Regarding Da Lat Sao, something like a free-fight, one person would act out another Gung Fu style, while the other partner would use Wing Chun. You know, Wing Chun very seldom moves the Ma. While fighting, there may be an opponent who is too powerful, punches too fast or enters too fast. In this situation, we have our Chiu Ying and backwards-moving footwork for the purpose of trapping the opponent. Stepping back also gives me the chance to get my two hands in the proper position, because I won’t be able to use Chor Ma. If the opponent isn’t so big and strong, then no matter how strong or fast their attack is, I don’t like to step backwards, instead I prefer to step forward and attack.
Therefore, learning Wing Chun skills can seem easy, but when you use it in a real situation you need to control your emotions. Staying calm is the only way to be able to demonstrate Wing Chun’s powerful side, therefore real Wing Chun isn’t easy. I know only a few of the new generation that can do this, but I have no comment on that because I like the ways of the older generation.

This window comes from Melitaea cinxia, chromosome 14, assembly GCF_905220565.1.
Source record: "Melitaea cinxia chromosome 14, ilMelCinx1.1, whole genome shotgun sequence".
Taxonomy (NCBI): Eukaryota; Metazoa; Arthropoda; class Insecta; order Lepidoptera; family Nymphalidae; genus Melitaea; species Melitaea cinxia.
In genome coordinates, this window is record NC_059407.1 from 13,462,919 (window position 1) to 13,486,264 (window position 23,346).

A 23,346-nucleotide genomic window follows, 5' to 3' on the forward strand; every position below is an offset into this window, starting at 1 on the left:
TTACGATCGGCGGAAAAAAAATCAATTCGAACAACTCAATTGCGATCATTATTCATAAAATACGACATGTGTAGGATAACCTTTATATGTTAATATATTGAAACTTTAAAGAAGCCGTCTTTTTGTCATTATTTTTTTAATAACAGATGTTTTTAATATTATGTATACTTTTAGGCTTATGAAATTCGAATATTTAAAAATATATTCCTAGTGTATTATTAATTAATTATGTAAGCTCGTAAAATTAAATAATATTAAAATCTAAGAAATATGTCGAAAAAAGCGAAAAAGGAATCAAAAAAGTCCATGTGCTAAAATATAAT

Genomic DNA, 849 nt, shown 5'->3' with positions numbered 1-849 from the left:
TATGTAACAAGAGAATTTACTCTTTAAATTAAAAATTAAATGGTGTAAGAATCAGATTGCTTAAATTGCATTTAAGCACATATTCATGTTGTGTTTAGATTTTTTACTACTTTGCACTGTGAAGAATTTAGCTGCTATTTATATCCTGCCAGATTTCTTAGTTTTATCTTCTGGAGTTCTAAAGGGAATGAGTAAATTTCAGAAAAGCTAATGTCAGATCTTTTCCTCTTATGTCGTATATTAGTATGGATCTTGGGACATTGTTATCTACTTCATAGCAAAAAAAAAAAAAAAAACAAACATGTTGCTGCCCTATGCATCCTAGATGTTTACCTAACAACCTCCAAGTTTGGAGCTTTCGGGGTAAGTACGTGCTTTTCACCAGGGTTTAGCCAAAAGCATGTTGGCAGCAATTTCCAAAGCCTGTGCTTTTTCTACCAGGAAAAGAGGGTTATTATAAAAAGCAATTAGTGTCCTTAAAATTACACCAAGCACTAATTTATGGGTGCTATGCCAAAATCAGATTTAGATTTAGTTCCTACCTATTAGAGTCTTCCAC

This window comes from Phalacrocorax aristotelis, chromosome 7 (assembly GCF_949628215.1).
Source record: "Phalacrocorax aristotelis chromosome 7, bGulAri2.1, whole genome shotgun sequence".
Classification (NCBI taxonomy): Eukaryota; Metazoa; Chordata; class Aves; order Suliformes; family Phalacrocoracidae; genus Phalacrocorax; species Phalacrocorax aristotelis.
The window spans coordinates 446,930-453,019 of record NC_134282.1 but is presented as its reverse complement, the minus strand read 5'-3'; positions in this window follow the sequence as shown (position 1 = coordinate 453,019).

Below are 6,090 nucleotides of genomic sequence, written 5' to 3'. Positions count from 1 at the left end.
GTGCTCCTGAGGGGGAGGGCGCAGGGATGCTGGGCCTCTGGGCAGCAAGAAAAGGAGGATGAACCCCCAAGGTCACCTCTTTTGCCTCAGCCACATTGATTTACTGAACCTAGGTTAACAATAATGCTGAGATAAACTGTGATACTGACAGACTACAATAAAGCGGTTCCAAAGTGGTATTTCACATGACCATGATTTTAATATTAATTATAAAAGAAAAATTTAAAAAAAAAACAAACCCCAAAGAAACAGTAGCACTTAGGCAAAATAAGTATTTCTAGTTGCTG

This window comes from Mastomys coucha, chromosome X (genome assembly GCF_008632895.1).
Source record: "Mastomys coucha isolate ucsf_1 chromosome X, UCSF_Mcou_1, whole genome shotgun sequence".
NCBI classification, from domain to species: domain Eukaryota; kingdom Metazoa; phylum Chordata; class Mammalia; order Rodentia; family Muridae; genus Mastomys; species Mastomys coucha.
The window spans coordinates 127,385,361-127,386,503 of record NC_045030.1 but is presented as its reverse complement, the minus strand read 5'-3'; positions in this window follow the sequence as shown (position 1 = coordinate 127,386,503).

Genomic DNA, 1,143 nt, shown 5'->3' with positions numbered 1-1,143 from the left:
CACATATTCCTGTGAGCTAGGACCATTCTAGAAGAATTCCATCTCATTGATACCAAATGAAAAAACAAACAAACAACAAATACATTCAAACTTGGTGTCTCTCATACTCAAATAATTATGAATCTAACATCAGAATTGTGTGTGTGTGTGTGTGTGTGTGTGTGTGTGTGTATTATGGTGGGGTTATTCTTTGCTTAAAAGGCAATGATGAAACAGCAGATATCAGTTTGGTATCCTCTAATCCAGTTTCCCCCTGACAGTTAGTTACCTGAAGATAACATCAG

You are always seen smiling and very passionate about what you’re teaching. Can you comment on your teaching method?
My teaching method is simple—I just try to teach in the same manner as my Sifu did. I try to teach a very important Wing Chun principle—how to relax. Sometimes I might use smiling to relax my body to help create the six joint connection.